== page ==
Expression of different somatostatin receptor subtypes in human tumors has been extensively investigated using different methods: mRNA detection [Northern blots (17), in situ hybridization (18), RNase protection assays, and reverse transcription-PCR (19)], immunohistochemical studies (20) and receptor autoradiography with subtype-selective ligands (3). Although each of these methods has its own disadvantage and the results from all these studies cannot always be compared with each other, they all lead to some common important conclusions. That is, there is a considerable heterogeneity in the expression of individual sstr within and between different tumors, sstr2 being predominantly expressed in a variety of tumors. However, in a significant number of tumors this was being absent or expressed in lower density. For example, correlating immunohistochemical and mRNA detection data with OctreoScan scintigraphy, Papotti et al. (21) found sstr2, sstr3, and sstr5 in human lung tumors. Growth hormone producing adenomas frequently have sstr2 and sstr5; a predominant sstr3 expression has been reported in inactive pituitary adenomas (3, 22) and in thymomas (23); recently, a high incidence of sstr1, sstr2, and sstr3 has been revealed in human cervical and endometrial cancers (24). The expression of sstr1, 2, 3 and 5 is frequently found in gastro-entero-pancreatic tumors (25), medullary thyroid cancers (17) and in epithelial ovarian cancers (26). Therefore, it is obvious that new radiolabeled somatostatin analogues with improved binding affinity profiles are needed.

To extend not only the present range of targeted cancers but also to increase the tumor uptake, given the presence of different receptor subtypes on the same tumor cell or in the same tumor entity, we started a program to design and synthesize radiopeptides with affinity to all sstr. Our strategy was based on two methods: (a) progressive extension of the peptide cycle from octreotide to somatostatin-14 (27) and (b) modification of octreotide. The second approach was realized through parallel solid phase synthesis, mainly by exchanging the amino acids in the positions 3 and 8 of octreotide. We have already reported a first compound resulting from this small library, [111In/90Y-DOTA]-NOC, with improved biological properties, currently in clinical trials (28).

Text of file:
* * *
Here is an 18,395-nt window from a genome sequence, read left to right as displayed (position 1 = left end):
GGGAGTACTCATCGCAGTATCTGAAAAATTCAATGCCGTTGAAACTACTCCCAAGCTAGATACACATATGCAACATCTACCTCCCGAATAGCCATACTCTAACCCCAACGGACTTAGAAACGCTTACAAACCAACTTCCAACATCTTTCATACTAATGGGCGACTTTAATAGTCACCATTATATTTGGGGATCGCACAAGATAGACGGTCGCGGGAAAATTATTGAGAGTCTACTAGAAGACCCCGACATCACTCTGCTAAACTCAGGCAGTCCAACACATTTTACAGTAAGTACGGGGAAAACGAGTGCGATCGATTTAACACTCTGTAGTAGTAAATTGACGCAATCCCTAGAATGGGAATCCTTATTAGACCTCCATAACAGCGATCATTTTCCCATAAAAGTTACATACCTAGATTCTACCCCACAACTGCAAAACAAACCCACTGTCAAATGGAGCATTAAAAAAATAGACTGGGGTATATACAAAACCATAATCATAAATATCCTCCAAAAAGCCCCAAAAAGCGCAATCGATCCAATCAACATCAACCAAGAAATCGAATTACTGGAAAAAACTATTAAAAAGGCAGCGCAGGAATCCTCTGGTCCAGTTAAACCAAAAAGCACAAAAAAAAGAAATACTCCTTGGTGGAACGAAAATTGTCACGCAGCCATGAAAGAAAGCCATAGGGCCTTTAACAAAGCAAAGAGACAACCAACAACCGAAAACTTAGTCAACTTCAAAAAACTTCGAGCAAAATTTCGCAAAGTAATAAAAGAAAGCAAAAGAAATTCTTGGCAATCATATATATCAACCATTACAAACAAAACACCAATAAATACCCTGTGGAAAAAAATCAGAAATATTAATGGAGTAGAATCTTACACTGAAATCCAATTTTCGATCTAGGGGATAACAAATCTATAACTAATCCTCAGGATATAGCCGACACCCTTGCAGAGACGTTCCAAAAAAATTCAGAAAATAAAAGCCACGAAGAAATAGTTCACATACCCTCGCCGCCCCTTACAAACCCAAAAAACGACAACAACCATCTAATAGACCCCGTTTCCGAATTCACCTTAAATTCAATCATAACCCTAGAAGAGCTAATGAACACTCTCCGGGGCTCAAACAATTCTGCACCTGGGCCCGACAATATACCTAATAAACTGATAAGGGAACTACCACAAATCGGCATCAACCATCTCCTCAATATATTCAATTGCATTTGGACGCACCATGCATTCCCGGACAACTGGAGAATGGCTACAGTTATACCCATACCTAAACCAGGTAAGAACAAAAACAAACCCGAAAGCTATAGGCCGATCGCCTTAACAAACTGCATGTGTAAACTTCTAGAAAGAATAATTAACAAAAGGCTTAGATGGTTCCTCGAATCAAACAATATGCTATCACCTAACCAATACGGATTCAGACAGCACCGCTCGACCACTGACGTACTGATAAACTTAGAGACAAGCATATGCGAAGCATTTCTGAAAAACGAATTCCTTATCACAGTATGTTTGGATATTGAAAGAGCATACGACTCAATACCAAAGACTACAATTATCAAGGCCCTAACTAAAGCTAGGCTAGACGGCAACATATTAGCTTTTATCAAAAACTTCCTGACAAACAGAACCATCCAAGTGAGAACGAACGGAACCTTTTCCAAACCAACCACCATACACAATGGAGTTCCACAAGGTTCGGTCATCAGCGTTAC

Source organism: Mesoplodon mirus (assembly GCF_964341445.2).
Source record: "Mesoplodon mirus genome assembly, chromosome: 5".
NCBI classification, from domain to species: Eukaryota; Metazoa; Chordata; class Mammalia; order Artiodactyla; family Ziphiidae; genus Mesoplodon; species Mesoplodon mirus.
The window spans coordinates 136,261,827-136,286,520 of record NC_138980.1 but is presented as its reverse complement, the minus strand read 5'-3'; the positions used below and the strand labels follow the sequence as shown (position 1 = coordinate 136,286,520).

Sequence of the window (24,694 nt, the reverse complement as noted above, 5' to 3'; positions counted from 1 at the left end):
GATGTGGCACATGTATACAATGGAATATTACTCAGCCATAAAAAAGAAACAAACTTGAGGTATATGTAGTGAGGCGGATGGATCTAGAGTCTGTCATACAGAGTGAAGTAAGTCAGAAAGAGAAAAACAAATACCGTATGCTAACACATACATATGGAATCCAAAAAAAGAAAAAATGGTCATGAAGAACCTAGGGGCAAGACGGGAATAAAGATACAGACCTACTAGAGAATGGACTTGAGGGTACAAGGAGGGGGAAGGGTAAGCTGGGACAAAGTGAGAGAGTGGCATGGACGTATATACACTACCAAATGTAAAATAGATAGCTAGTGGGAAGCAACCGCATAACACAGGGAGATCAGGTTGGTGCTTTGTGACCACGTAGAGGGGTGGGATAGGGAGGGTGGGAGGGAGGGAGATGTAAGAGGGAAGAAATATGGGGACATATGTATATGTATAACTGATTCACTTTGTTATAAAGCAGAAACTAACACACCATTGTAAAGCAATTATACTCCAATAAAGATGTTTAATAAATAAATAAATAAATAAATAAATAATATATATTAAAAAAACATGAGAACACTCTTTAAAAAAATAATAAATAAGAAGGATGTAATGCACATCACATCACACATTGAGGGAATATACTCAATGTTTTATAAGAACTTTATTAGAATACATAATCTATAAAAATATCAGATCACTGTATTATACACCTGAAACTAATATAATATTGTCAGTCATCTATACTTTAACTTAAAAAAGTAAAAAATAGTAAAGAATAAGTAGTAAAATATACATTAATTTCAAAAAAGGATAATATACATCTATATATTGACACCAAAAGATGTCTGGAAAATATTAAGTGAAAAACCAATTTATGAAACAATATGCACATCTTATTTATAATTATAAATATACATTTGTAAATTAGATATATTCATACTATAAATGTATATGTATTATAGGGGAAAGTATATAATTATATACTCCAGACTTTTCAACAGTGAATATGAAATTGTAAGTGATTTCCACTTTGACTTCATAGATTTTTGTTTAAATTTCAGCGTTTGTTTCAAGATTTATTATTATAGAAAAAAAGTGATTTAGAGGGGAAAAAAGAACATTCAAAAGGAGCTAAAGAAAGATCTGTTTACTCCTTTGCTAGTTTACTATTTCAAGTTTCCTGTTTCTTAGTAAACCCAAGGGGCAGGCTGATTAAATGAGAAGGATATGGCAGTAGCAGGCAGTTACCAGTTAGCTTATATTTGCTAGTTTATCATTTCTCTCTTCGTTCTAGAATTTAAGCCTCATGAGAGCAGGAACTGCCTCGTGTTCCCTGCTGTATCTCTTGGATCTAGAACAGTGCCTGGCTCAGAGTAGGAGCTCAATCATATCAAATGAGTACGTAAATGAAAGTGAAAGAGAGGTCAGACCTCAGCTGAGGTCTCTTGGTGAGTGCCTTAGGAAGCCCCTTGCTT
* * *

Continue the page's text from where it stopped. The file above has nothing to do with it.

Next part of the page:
In the present study, we investigated the biological activity profile of two new [111In/InIII]-labeled DOTA-peptide conjugates, [DOTA0,1-Nal3,Thr8]-octreotide (1, DOTA-NOC-ATE) and [DOTA0,BzThi3,Thr8]-octreotide (2, DOTA-BOC-ATE) by means of receptor binding affinity, rate of internalization, cellular retention, and biodistribution in a tumor-bearing rat model. These two compounds are also part of the library acquired through octreotide modification, and their evaluation has been done in comparison with [111In/InIII-DOTA]-TOC which in our laboratory is the gold standard of somatostatin receptor imaging and, labeled to 90Y, of targeted radiotherapy.

All chemicals including 9-fluorenylmethoxycarbonyl–protected amino acids were obtained from commercial sources and used without further purification. Tritylchloride resin was obtained from PepChem (Tübingen, Germany) and 111InCl3 from Mallinckrodt Medical (Petten, the Netherlands). The prochelator DOTA(tBu)3 was synthesized according to Heppeler et al. (6). The reactive side chains of the amino acids were masked with one of the following groups: Cys, acetamidomethyl; Lys, t-butoxycarbonyl; Thr, t-butyl; Trp, t-butoxycarbonyl. Analytic reverse phase-high performance liquid chromatography (HPLC) was carried out on a Hewlett-Packard 1050 HPLC system equipped with a multiwavelength detector and a flow-through Berthold LB506C1 γ-detector. Preparative HPLC was done on a Bischof HPLC system (Metrohm AG, Herisau, Switzerland) with HPLC pumps 2250 and a Lambda 1010 UV detector. CC250/4 Nucleosil 120-3C18 columns from Macherey-Nagel (Düren, Germany) were used for analytic HPLC and a VP250/21 Nucleosil 200-5C15 column for preparative HPLC. The gradient systems consisted of mixtures of acetonitrile and water with 0.1% trifluoroacetic acid. Quantitative γ-counting was done on a COBRA 5003 γ-system well counter from Packard Instrument Co. (Hombrechtikon, Switzerland). Electrospray ionization-mass spectrometry was carried out with a Finnigan SSQ 7000 spectrometer (Bremen, Germany).

Synthesis. The peptide-chelator conjugates were synthesized by standard 9-fluorenylmethoxycarbonyl-solid phase synthesis (29) on tritylchloride resin (substitution, 0.8 mmol/g) on a Rink Engineering peptide-synthesizer Switch 24 (RinkCombichem Technologies, Bubendorf, Switzerland) according to the general procedure described previously (28) affording compounds 1 and 2 (Fig. 1), which could be labeled with natural or radioactive indium or yttrium. The compounds were characterized by electrospray ionization-mass spectrometry and reverse phase-HPLC.